Well of course “never” is a big word. But for the new coach, “never” is a good place to start. As a coach grows in experience and also grows more than a little grey hair, well then it may be a different story. But in the beginning and for now, “never” really is a very good place to start.
Friends and Family Knew You “Back When”
The fact is – like it or not – your Aunt Josephine DID change your diapers. And your Cousin Fred DID see you cry when your vanilla ice cream fell out of your cone and onto the sidewalk. And… well you get the idea. It is very hard for the new coach to have the aura necessary to separate their professional persona from who they were “back when”.
Now that Was Just TOOO Much Information
To be an effective coach, it is critical that you can help your clients come to terms with whatever it is that is holding them back. That means that as you coach them you have to help take them wherever they need to go. It means that you may need to help them uncover their long hidden past. It means that you may need to help them confront their most painful fear. Beyond your being able to deal with what comes up, it also means that your client, your sister or your mother, must feel free to open themselves up to you – and that my just be too much to ask.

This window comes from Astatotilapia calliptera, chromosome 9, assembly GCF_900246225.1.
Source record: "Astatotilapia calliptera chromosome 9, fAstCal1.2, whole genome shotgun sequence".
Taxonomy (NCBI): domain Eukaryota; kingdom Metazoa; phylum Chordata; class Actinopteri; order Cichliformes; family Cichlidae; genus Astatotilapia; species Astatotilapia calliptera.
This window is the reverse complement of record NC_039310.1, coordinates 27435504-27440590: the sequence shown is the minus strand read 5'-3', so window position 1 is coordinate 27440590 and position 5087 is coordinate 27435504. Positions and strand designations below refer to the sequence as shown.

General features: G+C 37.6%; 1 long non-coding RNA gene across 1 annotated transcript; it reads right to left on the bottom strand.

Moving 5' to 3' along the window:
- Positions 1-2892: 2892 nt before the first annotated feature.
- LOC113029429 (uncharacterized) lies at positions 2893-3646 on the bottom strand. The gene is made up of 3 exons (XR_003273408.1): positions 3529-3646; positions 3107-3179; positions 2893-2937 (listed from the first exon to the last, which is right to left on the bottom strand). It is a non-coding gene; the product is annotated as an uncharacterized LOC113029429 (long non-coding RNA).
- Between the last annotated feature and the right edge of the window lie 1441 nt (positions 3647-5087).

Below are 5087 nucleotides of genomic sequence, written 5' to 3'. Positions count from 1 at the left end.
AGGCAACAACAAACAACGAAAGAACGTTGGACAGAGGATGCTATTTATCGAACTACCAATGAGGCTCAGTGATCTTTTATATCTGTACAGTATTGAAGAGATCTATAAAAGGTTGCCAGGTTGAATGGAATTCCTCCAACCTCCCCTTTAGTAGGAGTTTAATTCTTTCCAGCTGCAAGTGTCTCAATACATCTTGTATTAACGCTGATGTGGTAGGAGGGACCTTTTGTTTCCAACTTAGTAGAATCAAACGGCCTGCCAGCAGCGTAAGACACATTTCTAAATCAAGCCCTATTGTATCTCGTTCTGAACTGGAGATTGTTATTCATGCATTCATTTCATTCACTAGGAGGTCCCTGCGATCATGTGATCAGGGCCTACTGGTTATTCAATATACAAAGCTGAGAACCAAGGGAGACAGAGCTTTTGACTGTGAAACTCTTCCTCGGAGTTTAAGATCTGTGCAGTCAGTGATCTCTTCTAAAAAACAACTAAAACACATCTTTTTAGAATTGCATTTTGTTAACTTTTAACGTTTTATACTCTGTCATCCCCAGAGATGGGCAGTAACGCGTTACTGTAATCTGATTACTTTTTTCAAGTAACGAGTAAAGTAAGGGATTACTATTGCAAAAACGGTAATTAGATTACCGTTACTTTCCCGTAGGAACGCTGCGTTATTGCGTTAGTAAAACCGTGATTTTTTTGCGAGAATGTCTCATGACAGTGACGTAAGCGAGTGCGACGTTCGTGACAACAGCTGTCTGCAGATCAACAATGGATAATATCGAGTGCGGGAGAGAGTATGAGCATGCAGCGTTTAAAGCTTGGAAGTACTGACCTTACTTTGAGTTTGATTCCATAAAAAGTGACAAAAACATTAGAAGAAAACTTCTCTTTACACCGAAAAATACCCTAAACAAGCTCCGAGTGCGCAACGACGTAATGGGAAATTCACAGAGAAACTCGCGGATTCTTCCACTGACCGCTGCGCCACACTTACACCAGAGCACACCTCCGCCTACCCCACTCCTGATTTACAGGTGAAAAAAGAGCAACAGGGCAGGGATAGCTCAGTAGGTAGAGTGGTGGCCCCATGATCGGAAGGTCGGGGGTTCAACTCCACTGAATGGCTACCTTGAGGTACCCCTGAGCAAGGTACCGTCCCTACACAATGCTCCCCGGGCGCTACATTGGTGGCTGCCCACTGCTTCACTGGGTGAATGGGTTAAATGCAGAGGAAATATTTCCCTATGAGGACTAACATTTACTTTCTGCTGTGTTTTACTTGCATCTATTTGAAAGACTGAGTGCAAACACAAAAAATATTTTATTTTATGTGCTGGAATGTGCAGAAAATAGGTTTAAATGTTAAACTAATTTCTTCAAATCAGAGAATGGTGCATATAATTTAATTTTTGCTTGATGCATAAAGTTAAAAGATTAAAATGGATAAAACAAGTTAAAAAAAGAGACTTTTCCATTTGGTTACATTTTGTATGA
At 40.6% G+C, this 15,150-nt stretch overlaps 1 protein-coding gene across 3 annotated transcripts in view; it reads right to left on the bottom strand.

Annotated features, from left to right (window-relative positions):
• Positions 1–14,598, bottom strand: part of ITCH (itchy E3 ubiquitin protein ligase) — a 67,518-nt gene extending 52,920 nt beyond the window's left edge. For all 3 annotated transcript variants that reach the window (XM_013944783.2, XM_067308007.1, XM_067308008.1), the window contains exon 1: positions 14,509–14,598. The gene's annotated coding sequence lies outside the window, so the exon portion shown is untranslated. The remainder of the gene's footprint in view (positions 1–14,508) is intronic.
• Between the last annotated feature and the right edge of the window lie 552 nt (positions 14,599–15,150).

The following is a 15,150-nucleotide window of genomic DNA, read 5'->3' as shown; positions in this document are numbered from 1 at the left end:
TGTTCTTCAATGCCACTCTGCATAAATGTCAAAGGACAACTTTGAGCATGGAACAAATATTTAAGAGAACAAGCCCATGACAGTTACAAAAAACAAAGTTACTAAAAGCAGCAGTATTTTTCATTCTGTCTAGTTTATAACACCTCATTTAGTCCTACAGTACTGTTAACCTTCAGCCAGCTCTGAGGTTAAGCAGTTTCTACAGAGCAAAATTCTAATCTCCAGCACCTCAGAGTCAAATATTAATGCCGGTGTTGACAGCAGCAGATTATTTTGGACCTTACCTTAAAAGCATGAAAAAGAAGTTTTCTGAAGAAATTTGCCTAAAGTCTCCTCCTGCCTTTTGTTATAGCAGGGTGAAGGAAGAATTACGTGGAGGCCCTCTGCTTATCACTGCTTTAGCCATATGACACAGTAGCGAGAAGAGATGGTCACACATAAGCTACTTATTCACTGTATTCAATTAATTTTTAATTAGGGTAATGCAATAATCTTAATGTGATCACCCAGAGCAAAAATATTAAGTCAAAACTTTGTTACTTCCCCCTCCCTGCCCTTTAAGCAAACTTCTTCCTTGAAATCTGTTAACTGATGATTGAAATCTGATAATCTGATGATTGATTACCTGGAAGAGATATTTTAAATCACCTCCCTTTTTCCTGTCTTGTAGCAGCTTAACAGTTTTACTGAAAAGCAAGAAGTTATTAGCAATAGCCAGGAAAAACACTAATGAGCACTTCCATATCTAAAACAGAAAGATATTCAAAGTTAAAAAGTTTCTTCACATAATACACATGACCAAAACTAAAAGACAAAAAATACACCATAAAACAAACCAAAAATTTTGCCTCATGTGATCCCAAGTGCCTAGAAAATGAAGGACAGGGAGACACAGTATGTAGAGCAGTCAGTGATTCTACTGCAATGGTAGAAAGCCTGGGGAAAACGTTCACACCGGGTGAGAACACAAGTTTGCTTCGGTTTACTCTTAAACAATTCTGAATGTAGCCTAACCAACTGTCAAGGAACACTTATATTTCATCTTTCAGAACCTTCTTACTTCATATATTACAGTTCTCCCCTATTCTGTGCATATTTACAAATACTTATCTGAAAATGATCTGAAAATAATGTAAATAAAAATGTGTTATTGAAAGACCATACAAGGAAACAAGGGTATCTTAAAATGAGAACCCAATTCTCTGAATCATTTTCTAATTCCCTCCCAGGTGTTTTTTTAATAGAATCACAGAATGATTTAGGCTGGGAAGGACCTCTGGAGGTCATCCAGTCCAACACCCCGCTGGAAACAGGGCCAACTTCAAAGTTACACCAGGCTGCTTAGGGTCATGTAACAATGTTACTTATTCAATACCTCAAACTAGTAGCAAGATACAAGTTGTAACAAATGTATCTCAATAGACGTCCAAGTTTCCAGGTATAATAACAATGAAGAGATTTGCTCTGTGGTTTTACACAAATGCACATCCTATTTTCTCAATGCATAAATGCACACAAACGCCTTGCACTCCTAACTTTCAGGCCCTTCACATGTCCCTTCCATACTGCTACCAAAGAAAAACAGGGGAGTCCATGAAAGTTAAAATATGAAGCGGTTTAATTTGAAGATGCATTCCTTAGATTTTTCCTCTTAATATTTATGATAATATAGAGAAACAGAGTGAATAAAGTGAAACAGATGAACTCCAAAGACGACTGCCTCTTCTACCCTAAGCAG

So what’s a New Coach to Do?
The obvious answer for the new coach is not to coach friends and family – at least for quite a while. But what if that is what must be done? First, act the part. Put on that professional persona – and that conservative suite or dress. Choose a professional venue. Don’t coach friends or family in familiar surroundings. Choose a neutral location, in a professional environment. And finally, set aside your relationship and do not mix metaphors or references. If you do this, you may be able to pull it off, but don’t press your luck, because you may end up with unsuccessful coaching and damaged personal relationships.
JTS Advisors Strategy and Accountability Coach